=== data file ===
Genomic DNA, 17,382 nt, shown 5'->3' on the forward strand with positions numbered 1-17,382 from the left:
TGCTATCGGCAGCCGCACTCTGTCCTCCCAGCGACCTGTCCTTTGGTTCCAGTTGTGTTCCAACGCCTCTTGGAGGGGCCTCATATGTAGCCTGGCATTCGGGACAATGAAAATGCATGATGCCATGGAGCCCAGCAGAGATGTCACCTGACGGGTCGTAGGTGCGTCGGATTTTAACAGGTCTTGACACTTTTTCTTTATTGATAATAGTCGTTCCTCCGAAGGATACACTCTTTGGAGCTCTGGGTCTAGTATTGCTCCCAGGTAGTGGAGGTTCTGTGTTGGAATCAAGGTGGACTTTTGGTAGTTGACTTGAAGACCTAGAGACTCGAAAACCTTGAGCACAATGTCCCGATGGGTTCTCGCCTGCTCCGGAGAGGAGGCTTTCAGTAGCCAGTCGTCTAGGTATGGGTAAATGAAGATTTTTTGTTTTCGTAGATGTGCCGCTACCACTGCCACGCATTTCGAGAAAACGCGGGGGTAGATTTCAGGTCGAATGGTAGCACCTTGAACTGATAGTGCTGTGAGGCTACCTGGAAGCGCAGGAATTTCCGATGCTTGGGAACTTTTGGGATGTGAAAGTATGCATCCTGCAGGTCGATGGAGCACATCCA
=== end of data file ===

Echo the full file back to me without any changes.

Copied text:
Genomic DNA, 17,382 nt, shown 5'->3' on the forward strand with positions numbered 1-17,382 from the left:
TGCTATCGGCAGCCGCACTCTGTCCTCCCAGCGACCTGTCCTTTGGTTCCAGTTGTGTTCCAACGCCTCTTGGAGGGGCCTCATATGTAGCCTGGCATTCGGGACAATGAAAATGCATGATGCCATGGAGCCCAGCAGAGATGTCACCTGACGGGTCGTAGGTGCGTCGGATTTTAACAGGTCTTGACACTTTTTCTTTATTGATAATAGTCGTTCCTCCGAAGGATACACTCTTTGGAGCTCTGGGTCTAGTATTGCTCCCAGGTAGTGGAGGTTCTGTGTTGGAATCAAGGTGGACTTTTGGTAGTTGACTTGAAGACCTAGAGACTCGAAAACCTTGAGCACAATGTCCCGATGGGTTCTCGCCTGCTCCGGAGAGGAGGCTTTCAGTAGCCAGTCGTCTAGGTATGGGTAAATGAAGATTTTTTGTTTTCGTAGATGTGCCGCTACCACTGCCACGCATTTCGAGAAAACGCGGGGGTAGATTTCAGGTCGAATGGTAGCACCTTGAACTGATAGTGCTGTGAGGCTACCTGGAAGCGCAGGAATTTCCGATGCTTGGGAACTTTTGGGATGTGAAAGTATGCATCCTGCAGGTCGATGGAGCACATCCA